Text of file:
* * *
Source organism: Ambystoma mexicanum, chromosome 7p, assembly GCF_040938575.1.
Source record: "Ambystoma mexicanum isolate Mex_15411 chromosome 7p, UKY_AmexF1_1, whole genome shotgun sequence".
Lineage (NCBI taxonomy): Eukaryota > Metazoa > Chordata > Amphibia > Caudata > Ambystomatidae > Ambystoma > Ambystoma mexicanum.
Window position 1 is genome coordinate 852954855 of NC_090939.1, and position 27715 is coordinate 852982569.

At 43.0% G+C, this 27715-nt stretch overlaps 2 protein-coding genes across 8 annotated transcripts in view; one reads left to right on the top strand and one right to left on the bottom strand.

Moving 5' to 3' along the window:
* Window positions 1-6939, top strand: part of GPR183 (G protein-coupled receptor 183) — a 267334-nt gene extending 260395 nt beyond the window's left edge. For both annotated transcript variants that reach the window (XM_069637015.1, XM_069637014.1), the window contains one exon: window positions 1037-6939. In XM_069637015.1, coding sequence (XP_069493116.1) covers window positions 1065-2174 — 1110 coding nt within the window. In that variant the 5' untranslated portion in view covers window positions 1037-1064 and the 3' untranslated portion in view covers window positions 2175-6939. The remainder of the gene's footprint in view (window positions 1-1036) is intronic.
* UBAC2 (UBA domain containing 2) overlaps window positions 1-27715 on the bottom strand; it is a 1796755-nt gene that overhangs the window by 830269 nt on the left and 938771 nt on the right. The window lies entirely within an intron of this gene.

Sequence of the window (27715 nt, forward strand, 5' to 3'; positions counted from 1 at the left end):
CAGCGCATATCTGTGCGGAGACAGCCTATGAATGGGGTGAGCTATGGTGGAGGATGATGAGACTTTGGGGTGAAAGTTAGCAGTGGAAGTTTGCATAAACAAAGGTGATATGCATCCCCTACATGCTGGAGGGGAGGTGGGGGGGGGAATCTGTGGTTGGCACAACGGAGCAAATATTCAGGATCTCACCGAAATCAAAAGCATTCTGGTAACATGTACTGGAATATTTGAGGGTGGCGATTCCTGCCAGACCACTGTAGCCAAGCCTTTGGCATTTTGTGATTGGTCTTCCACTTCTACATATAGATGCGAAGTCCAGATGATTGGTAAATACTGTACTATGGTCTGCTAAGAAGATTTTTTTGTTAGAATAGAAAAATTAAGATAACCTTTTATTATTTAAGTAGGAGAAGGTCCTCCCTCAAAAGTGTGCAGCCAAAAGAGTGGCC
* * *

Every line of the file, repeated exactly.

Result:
Source organism: Ambystoma mexicanum, chromosome 7p, assembly GCF_040938575.1.
Source record: "Ambystoma mexicanum isolate Mex_15411 chromosome 7p, UKY_AmexF1_1, whole genome shotgun sequence".
Lineage (NCBI taxonomy): Eukaryota > Metazoa > Chordata > Amphibia > Caudata > Ambystomatidae > Ambystoma > Ambystoma mexicanum.
Window position 1 is genome coordinate 852954855 of NC_090939.1, and position 27715 is coordinate 852982569.

At 43.0% G+C, this 27715-nt stretch overlaps 2 protein-coding genes across 8 annotated transcripts in view; one reads left to right on the top strand and one right to left on the bottom strand.

Moving 5' to 3' along the window:
* Window positions 1-6939, top strand: part of GPR183 (G protein-coupled receptor 183) — a 267334-nt gene extending 260395 nt beyond the window's left edge. For both annotated transcript variants that reach the window (XM_069637015.1, XM_069637014.1), the window contains one exon: window positions 1037-6939. In XM_069637015.1, coding sequence (XP_069493116.1) covers window positions 1065-2174 — 1110 coding nt within the window. In that variant the 5' untranslated portion in view covers window positions 1037-1064 and the 3' untranslated portion in view covers window positions 2175-6939. The remainder of the gene's footprint in view (window positions 1-1036) is intronic.
* UBAC2 (UBA domain containing 2) overlaps window positions 1-27715 on the bottom strand; it is a 1796755-nt gene that overhangs the window by 830269 nt on the left and 938771 nt on the right. The window lies entirely within an intron of this gene.

Sequence of the window (27715 nt, forward strand, 5' to 3'; positions counted from 1 at the left end):
CAGCGCATATCTGTGCGGAGACAGCCTATGAATGGGGTGAGCTATGGTGGAGGATGATGAGACTTTGGGGTGAAAGTTAGCAGTGGAAGTTTGCATAAACAAAGGTGATATGCATCCCCTACATGCTGGAGGGGAGGTGGGGGGGGGAATCTGTGGTTGGCACAACGGAGCAAATATTCAGGATCTCACCGAAATCAAAAGCATTCTGGTAACATGTACTGGAATATTTGAGGGTGGCGATTCCTGCCAGACCACTGTAGCCAAGCCTTTGGCATTTTGTGATTGGTCTTCCACTTCTACATATAGATGCGAAGTCCAGATGATTGGTAAATACTGTACTATGGTCTGCTAAGAAGATTTTTTTGTTAGAATAGAAAAATTAAGATAACCTTTTATTATTTAAGTAGGAGAAGGTCCTCCCTCAAAAGTGTGCAGCCAAAAGAGTGGCC